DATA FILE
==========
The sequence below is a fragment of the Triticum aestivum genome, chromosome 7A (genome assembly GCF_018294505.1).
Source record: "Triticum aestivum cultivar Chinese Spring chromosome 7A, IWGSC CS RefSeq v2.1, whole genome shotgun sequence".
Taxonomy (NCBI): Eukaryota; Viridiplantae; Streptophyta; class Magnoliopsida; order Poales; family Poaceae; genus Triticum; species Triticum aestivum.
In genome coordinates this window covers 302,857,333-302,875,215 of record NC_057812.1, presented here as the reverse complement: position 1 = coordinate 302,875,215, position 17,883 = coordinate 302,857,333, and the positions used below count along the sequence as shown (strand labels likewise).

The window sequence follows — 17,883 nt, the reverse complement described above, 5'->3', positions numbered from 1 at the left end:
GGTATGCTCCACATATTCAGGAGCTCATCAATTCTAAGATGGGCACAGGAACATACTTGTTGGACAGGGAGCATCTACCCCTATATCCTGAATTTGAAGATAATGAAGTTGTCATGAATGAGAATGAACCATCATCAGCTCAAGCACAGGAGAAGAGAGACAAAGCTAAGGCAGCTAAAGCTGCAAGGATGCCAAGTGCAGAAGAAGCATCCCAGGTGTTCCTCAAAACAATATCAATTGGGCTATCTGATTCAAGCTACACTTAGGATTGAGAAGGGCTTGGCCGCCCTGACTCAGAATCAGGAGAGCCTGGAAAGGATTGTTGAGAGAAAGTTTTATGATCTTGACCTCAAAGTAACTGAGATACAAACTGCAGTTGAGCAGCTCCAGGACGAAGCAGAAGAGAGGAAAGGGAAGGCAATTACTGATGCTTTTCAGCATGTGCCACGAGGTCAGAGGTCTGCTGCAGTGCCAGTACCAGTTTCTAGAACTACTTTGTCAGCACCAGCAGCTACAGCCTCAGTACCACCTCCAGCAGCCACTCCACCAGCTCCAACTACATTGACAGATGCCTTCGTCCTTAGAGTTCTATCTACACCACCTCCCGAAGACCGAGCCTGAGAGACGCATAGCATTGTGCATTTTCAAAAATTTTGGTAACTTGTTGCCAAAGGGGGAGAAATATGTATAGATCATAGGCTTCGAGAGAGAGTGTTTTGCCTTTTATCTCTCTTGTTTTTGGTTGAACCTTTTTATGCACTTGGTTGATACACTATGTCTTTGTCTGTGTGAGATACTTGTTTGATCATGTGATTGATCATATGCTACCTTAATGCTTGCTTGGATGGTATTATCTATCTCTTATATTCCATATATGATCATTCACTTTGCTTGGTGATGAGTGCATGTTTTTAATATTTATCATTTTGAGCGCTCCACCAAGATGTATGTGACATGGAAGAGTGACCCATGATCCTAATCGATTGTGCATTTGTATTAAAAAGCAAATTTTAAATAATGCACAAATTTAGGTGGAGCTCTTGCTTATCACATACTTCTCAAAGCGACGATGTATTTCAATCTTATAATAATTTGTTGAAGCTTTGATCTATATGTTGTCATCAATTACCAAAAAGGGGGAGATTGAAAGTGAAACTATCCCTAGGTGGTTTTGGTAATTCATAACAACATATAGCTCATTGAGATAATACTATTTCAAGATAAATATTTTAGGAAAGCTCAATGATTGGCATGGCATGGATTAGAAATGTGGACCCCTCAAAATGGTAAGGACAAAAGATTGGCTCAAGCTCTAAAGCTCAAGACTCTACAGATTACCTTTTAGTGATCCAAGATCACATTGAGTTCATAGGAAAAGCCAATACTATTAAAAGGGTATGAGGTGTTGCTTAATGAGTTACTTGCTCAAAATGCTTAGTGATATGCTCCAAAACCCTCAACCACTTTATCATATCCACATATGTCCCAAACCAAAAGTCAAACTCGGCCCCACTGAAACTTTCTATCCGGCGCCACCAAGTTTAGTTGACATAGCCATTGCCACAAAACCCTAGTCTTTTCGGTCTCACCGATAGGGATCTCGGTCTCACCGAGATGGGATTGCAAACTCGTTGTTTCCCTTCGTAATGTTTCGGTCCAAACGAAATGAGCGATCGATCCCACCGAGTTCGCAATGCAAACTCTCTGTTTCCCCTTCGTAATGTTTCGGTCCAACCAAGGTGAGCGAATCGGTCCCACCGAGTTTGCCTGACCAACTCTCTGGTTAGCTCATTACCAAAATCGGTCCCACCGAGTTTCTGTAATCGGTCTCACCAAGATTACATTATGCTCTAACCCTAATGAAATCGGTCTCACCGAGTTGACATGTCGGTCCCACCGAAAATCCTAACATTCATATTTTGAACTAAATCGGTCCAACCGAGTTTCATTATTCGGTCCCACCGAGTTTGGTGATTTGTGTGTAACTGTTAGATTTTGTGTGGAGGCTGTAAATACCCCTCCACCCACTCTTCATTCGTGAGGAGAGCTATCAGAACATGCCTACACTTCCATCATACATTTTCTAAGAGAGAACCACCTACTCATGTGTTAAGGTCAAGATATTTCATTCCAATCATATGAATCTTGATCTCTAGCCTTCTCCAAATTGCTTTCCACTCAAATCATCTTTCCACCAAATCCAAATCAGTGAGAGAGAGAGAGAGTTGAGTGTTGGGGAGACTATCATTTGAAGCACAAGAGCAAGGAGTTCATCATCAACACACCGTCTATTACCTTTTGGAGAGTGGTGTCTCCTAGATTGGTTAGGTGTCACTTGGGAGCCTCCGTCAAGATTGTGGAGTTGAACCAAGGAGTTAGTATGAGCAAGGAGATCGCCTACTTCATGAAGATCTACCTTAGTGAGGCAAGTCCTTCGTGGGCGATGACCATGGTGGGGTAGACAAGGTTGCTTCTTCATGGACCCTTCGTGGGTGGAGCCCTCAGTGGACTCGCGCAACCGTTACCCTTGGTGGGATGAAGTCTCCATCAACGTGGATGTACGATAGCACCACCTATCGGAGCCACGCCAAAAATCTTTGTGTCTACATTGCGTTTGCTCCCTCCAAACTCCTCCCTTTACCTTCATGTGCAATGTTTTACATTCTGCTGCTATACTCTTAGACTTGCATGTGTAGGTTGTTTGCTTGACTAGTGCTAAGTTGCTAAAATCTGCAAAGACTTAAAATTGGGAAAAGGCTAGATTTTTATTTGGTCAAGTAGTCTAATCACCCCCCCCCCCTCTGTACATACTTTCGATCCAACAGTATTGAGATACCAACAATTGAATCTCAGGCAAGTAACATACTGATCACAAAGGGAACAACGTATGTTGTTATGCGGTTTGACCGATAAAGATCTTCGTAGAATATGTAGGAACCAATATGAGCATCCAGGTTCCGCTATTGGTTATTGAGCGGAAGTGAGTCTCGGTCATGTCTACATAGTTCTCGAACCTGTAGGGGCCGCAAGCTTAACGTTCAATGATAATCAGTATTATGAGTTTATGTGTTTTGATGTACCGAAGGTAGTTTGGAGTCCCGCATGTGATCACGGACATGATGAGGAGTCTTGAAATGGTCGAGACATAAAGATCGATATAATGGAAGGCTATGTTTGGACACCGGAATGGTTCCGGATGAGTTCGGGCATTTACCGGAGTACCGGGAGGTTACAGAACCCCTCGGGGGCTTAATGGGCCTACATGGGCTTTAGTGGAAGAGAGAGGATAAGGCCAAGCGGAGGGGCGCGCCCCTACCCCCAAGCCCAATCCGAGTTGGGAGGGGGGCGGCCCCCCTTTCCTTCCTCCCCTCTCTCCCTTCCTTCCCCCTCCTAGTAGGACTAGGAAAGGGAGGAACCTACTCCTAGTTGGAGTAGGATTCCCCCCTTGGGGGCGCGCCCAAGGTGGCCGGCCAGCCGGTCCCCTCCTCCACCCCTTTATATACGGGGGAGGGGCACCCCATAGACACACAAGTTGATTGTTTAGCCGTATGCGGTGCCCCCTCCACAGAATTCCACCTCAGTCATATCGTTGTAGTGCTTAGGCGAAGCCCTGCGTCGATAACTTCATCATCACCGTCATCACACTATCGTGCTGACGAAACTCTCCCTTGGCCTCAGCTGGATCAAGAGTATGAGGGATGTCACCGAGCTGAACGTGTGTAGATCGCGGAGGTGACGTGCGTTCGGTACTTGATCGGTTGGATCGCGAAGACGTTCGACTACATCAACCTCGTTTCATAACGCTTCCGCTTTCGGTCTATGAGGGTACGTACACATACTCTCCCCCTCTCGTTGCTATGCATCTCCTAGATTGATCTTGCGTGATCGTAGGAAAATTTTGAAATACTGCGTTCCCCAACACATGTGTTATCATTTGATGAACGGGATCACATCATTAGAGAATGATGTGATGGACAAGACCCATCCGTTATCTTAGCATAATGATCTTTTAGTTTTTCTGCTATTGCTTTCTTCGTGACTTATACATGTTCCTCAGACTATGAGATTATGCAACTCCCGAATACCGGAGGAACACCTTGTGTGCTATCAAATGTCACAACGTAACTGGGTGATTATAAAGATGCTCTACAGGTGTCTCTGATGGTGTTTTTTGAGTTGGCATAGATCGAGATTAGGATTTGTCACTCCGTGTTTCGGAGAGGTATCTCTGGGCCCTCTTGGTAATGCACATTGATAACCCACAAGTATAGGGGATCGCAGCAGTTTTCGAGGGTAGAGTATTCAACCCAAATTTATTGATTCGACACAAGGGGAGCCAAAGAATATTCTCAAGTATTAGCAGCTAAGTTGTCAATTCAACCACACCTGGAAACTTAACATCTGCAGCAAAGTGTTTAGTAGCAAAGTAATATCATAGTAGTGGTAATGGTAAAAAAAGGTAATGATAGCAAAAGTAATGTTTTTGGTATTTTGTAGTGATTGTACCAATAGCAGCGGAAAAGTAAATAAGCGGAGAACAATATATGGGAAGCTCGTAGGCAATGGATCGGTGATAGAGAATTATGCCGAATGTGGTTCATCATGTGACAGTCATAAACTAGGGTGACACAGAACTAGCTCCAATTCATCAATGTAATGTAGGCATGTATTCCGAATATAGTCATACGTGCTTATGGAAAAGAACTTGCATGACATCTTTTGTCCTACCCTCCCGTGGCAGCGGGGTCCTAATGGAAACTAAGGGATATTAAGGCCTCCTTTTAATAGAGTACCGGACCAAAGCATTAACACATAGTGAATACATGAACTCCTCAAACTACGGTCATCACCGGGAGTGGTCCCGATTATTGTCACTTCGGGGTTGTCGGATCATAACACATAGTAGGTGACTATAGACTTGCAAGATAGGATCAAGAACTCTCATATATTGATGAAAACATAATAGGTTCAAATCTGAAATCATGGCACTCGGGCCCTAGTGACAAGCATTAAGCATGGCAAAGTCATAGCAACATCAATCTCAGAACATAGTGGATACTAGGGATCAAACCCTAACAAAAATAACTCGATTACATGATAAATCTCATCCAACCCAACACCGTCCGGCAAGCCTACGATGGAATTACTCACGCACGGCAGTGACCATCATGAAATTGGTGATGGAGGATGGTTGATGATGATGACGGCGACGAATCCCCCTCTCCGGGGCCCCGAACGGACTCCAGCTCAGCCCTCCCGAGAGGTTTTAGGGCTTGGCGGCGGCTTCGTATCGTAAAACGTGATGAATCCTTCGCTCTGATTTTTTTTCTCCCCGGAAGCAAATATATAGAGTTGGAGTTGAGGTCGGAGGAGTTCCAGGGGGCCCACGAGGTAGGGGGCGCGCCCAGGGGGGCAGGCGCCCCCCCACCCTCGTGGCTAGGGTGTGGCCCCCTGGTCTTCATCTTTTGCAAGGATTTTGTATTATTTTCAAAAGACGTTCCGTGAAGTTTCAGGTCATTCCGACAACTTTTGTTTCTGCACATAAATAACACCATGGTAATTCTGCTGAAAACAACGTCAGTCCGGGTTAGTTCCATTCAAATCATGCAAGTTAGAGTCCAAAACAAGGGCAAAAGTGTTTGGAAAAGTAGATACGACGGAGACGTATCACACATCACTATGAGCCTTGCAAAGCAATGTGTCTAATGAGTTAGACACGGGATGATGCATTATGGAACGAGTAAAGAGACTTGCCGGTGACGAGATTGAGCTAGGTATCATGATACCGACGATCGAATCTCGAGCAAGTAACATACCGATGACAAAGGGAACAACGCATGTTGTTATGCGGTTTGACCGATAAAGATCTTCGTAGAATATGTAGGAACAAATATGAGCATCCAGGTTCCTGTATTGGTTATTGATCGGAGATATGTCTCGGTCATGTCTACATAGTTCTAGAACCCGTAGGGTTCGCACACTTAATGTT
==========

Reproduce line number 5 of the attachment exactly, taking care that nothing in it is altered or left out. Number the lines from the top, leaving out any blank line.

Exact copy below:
The window sequence follows — 17,883 nt, the reverse complement described above, 5'->3', positions numbered from 1 at the left end: